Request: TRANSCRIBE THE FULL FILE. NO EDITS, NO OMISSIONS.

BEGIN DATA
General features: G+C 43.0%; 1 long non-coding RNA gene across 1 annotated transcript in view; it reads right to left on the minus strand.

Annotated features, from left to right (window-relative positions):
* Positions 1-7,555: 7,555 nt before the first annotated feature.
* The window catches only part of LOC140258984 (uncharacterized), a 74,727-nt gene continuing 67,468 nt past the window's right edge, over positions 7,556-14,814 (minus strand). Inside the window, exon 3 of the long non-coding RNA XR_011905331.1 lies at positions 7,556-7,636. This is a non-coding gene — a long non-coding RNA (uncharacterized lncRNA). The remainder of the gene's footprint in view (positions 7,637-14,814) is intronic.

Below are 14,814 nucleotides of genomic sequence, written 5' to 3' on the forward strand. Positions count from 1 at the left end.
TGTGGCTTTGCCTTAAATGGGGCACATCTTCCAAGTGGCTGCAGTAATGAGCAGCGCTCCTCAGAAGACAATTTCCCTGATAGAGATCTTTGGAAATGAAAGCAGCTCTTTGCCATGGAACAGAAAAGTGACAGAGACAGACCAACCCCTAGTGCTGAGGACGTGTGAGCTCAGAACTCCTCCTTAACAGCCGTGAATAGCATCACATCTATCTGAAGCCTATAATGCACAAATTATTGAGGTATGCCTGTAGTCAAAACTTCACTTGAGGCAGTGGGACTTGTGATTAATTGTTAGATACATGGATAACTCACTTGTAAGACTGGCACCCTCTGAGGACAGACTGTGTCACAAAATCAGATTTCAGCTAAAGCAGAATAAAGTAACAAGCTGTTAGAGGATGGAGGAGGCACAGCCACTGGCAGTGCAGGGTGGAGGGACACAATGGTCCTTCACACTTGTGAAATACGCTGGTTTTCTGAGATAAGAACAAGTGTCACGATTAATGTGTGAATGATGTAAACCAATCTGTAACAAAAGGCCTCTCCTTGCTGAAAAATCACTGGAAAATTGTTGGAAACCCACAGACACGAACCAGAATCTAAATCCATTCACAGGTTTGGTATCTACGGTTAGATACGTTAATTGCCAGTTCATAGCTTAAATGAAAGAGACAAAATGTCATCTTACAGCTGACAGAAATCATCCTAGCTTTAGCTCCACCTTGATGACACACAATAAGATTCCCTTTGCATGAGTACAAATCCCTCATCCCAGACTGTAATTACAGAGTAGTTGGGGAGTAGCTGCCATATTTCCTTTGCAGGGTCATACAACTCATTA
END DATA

General features: G+C 43.0%; 1 long non-coding RNA gene across 1 annotated transcript in view; it reads right to left on the minus strand.

Annotated features, from left to right (window-relative positions):
* Positions 1-7,555: 7,555 nt before the first annotated feature.
* The window catches only part of LOC140258984 (uncharacterized), a 74,727-nt gene continuing 67,468 nt past the window's right edge, over positions 7,556-14,814 (minus strand). Inside the window, exon 3 of the long non-coding RNA XR_011905331.1 lies at positions 7,556-7,636. This is a non-coding gene — a long non-coding RNA (uncharacterized lncRNA). The remainder of the gene's footprint in view (positions 7,637-14,814) is intronic.

Below are 14,814 nucleotides of genomic sequence, written 5' to 3' on the forward strand. Positions count from 1 at the left end.
TGTGGCTTTGCCTTAAATGGGGCACATCTTCCAAGTGGCTGCAGTAATGAGCAGCGCTCCTCAGAAGACAATTTCCCTGATAGAGATCTTTGGAAATGAAAGCAGCTCTTTGCCATGGAACAGAAAAGTGACAGAGACAGACCAACCCCTAGTGCTGAGGACGTGTGAGCTCAGAACTCCTCCTTAACAGCCGTGAATAGCATCACATCTATCTGAAGCCTATAATGCACAAATTATTGAGGTATGCCTGTAGTCAAAACTTCACTTGAGGCAGTGGGACTTGTGATTAATTGTTAGATACATGGATAACTCACTTGTAAGACTGGCACCCTCTGAGGACAGACTGTGTCACAAAATCAGATTTCAGCTAAAGCAGAATAAAGTAACAAGCTGTTAGAGGATGGAGGAGGCACAGCCACTGGCAGTGCAGGGTGGAGGGACACAATGGTCCTTCACACTTGTGAAATACGCTGGTTTTCTGAGATAAGAACAAGTGTCACGATTAATGTGTGAATGATGTAAACCAATCTGTAACAAAAGGCCTCTCCTTGCTGAAAAATCACTGGAAAATTGTTGGAAACCCACAGACACGAACCAGAATCTAAATCCATTCACAGGTTTGGTATCTACGGTTAGATACGTTAATTGCCAGTTCATAGCTTAAATGAAAGAGACAAAATGTCATCTTACAGCTGACAGAAATCATCCTAGCTTTAGCTCCACCTTGATGACACACAATAAGATTCCCTTTGCATGAGTACAAATCCCTCATCCCAGACTGTAATTACAGAGTAGTTGGGGAGTAGCTGCCATATTTCCTTTGCAGGGTCATACAACTCATTA